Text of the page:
Analyzing Exoplanet Survey Methods Using Massive Datasets: Transit and Microlensing Light Curves
Jacklin, Savannah Renee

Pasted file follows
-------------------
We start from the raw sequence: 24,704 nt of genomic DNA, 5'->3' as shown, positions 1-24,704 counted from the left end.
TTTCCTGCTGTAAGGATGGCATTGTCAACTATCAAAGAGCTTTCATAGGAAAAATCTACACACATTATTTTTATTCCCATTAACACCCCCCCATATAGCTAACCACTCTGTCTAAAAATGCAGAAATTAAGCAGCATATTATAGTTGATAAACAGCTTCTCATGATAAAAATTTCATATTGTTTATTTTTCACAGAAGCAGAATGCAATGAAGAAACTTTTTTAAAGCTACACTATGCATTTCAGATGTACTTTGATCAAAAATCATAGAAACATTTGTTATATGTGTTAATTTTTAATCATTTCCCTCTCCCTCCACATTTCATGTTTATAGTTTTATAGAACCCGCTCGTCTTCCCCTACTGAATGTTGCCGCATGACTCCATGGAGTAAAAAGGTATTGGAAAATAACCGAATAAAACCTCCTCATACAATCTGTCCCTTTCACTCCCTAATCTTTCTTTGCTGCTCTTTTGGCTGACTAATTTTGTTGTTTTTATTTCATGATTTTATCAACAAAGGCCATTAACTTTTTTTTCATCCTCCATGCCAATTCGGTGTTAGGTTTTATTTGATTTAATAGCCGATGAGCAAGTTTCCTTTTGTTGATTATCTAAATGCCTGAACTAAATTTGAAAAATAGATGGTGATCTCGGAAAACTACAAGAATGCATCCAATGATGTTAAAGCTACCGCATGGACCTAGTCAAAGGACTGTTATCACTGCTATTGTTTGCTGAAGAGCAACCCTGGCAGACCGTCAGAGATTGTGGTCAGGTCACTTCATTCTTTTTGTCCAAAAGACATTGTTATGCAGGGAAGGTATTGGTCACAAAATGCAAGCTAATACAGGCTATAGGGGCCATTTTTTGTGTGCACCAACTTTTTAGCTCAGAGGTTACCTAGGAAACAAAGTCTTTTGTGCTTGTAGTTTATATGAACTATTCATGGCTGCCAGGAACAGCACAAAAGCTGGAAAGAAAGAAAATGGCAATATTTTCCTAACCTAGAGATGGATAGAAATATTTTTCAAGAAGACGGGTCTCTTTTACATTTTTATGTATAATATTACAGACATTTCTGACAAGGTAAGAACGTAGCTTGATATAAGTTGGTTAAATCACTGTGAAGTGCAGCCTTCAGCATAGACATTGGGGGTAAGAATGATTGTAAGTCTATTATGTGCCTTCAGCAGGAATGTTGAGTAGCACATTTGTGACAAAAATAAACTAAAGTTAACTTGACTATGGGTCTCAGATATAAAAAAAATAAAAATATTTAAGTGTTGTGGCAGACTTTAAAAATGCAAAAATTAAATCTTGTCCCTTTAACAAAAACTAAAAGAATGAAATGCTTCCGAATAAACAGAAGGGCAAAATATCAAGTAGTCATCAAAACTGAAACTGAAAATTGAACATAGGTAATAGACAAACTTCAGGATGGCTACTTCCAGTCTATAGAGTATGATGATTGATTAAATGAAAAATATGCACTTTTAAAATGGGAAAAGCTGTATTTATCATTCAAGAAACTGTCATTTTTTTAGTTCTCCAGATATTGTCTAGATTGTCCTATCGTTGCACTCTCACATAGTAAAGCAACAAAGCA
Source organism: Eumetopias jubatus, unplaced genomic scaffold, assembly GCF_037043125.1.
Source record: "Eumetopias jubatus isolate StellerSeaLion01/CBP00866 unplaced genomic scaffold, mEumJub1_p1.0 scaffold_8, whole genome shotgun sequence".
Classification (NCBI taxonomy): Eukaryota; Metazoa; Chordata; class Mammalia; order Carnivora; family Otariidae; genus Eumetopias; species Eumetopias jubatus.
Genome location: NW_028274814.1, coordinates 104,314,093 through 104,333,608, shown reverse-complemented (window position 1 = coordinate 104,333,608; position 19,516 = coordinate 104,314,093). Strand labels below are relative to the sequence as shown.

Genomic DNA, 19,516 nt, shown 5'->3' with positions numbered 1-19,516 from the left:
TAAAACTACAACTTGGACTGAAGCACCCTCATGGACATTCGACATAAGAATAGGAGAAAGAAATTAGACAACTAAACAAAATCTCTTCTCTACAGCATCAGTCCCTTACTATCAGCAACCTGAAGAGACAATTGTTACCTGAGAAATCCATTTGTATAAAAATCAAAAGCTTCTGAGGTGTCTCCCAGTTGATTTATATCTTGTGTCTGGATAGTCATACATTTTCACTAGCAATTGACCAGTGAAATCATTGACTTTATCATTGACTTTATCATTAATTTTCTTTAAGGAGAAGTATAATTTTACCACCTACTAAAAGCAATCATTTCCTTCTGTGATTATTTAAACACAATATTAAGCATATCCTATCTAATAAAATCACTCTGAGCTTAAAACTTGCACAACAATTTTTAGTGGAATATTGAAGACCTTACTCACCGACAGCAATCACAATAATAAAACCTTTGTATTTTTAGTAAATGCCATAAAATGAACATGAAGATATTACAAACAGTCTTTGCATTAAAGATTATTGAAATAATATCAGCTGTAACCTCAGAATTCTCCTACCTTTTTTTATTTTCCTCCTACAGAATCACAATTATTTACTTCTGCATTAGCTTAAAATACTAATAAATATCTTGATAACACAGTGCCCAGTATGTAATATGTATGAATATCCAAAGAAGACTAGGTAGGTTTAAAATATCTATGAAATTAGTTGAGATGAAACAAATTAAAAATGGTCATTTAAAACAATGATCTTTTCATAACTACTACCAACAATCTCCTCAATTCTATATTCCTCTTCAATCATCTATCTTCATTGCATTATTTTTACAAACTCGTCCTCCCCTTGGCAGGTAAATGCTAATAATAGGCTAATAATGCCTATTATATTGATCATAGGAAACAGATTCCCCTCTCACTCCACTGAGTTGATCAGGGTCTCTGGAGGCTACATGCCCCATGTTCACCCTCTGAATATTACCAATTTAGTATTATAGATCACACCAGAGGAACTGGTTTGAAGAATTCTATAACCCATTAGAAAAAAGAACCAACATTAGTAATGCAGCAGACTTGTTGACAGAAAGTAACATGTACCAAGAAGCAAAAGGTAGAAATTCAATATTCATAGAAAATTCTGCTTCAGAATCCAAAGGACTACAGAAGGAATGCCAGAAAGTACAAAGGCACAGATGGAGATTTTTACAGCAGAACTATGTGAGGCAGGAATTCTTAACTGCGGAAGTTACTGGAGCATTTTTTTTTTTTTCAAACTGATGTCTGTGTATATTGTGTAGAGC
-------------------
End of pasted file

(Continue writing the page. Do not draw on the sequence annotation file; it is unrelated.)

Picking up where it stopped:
The light curve has taken on a new importance in the field of astrophysics in the 21st century. Next generation telescopes such as the Vera C. Rubin Observatory and the Wide Field Infrared Survey Telescope (WFIRST) will generate light curves for over a billion stars in an effort to understand our changing night sky. In order to prepare for these telescopes, it is necessary to understand what they can discover and to begin to build the analysis that will process the massive stream of data returned every night. Here, we aim to use both simulations of Vera Rubin Observatory data and precursor data from the United Kingdom Infrared Telescope (UKIRT) as an avenue to predict detections of transient astronomical events, specifically in the context of transiting exoplanets and microlensing brightening events caused by exoplanets. We use the Vera Rubin Observatory operations simulation and its proposed cadence to inject transiting exoplanets on the light curve level to determine if we can recover their periodic signals. If the periodicity signals are detected at a high enough power, we deem the injected exoplanets detected. We find that the Vera Rubin Observatory will be capable of detecting hot Jupiters, hot Neptunes and hot super Earths orbiting G-, K-, and M-dwarf at 0.2, 2, and 7 kiloparsec distance stars respectively. For the largest planets, detection will be possible with 4-6 years of operation, while super Earths will require a full ten years of observations. Meanwhile, our UKIRT Microlensing Survey has four main objectives: 1. determine the number of real microlensing events in our UKIRT observations, 2. create an image-level stellar and injection and recovery pipeline, 3. determine the UKIRT microlensing completeness and luminosity functions, and 4. derive the near-infrared (NIR) microlensing detection efficiency and event rate. We demonstrate that microlensing signals are detectable with UKIRT light curves at least ~80% of the time for stars brighter than 16th magnitude. Information on event rates in the NIR is crucial for informing mission design specifications, and allows astronomers to prepare for the upcoming WFIRST. The light curve extraction and analysis pipeline that we have developed will be a valuable tool for this work in the years ahead.